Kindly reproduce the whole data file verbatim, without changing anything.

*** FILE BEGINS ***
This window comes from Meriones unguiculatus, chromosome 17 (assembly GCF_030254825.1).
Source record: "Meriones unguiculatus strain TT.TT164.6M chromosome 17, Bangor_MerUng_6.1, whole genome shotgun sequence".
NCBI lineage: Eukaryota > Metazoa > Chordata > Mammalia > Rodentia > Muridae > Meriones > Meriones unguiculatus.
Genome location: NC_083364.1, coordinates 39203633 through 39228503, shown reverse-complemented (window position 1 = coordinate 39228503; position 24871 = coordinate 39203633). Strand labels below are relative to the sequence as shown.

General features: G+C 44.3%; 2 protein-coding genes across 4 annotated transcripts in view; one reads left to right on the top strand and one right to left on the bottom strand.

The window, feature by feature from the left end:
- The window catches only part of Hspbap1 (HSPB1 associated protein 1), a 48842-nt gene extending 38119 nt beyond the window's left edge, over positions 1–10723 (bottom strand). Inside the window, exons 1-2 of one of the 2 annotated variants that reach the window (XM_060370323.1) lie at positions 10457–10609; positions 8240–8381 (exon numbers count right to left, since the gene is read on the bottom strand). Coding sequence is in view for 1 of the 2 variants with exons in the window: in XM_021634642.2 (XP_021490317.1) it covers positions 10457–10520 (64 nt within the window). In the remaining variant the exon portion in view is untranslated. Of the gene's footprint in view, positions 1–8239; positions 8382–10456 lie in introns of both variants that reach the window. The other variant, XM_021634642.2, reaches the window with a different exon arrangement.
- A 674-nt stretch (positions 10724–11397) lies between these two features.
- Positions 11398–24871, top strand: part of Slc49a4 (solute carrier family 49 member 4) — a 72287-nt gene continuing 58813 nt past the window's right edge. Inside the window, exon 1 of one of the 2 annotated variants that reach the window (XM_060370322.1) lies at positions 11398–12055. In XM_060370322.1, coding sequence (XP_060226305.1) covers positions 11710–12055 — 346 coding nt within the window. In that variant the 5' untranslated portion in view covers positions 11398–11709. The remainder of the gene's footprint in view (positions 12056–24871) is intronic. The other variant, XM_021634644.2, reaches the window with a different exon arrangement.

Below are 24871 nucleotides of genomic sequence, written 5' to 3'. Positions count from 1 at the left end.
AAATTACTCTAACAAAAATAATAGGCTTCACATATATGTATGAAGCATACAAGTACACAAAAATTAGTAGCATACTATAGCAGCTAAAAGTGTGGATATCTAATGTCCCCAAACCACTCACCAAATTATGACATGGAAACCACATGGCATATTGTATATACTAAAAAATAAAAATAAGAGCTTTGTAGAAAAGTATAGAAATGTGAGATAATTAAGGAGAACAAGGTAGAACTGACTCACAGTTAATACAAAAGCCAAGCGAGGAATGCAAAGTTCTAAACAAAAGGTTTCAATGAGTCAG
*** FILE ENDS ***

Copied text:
This window comes from Meriones unguiculatus, chromosome 17 (assembly GCF_030254825.1).
Source record: "Meriones unguiculatus strain TT.TT164.6M chromosome 17, Bangor_MerUng_6.1, whole genome shotgun sequence".
NCBI lineage: Eukaryota > Metazoa > Chordata > Mammalia > Rodentia > Muridae > Meriones > Meriones unguiculatus.
Genome location: NC_083364.1, coordinates 39203633 through 39228503, shown reverse-complemented (window position 1 = coordinate 39228503; position 24871 = coordinate 39203633). Strand labels below are relative to the sequence as shown.

General features: G+C 44.3%; 2 protein-coding genes across 4 annotated transcripts in view; one reads left to right on the top strand and one right to left on the bottom strand.

The window, feature by feature from the left end:
- The window catches only part of Hspbap1 (HSPB1 associated protein 1), a 48842-nt gene extending 38119 nt beyond the window's left edge, over positions 1–10723 (bottom strand). Inside the window, exons 1-2 of one of the 2 annotated variants that reach the window (XM_060370323.1) lie at positions 10457–10609; positions 8240–8381 (exon numbers count right to left, since the gene is read on the bottom strand). Coding sequence is in view for 1 of the 2 variants with exons in the window: in XM_021634642.2 (XP_021490317.1) it covers positions 10457–10520 (64 nt within the window). In the remaining variant the exon portion in view is untranslated. Of the gene's footprint in view, positions 1–8239; positions 8382–10456 lie in introns of both variants that reach the window. The other variant, XM_021634642.2, reaches the window with a different exon arrangement.
- A 674-nt stretch (positions 10724–11397) lies between these two features.
- Positions 11398–24871, top strand: part of Slc49a4 (solute carrier family 49 member 4) — a 72287-nt gene continuing 58813 nt past the window's right edge. Inside the window, exon 1 of one of the 2 annotated variants that reach the window (XM_060370322.1) lies at positions 11398–12055. In XM_060370322.1, coding sequence (XP_060226305.1) covers positions 11710–12055 — 346 coding nt within the window. In that variant the 5' untranslated portion in view covers positions 11398–11709. The remainder of the gene's footprint in view (positions 12056–24871) is intronic. The other variant, XM_021634644.2, reaches the window with a different exon arrangement.

Below are 24871 nucleotides of genomic sequence, written 5' to 3'. Positions count from 1 at the left end.
AAATTACTCTAACAAAAATAATAGGCTTCACATATATGTATGAAGCATACAAGTACACAAAAATTAGTAGCATACTATAGCAGCTAAAAGTGTGGATATCTAATGTCCCCAAACCACTCACCAAATTATGACATGGAAACCACATGGCATATTGTATATACTAAAAAATAAAAATAAGAGCTTTGTAGAAAAGTATAGAAATGTGAGATAATTAAGGAGAACAAGGTAGAACTGACTCACAGTTAATACAAAAGCCAAGCGAGGAATGCAAAGTTCTAAACAAAAGGTTTCAATGAGTCAG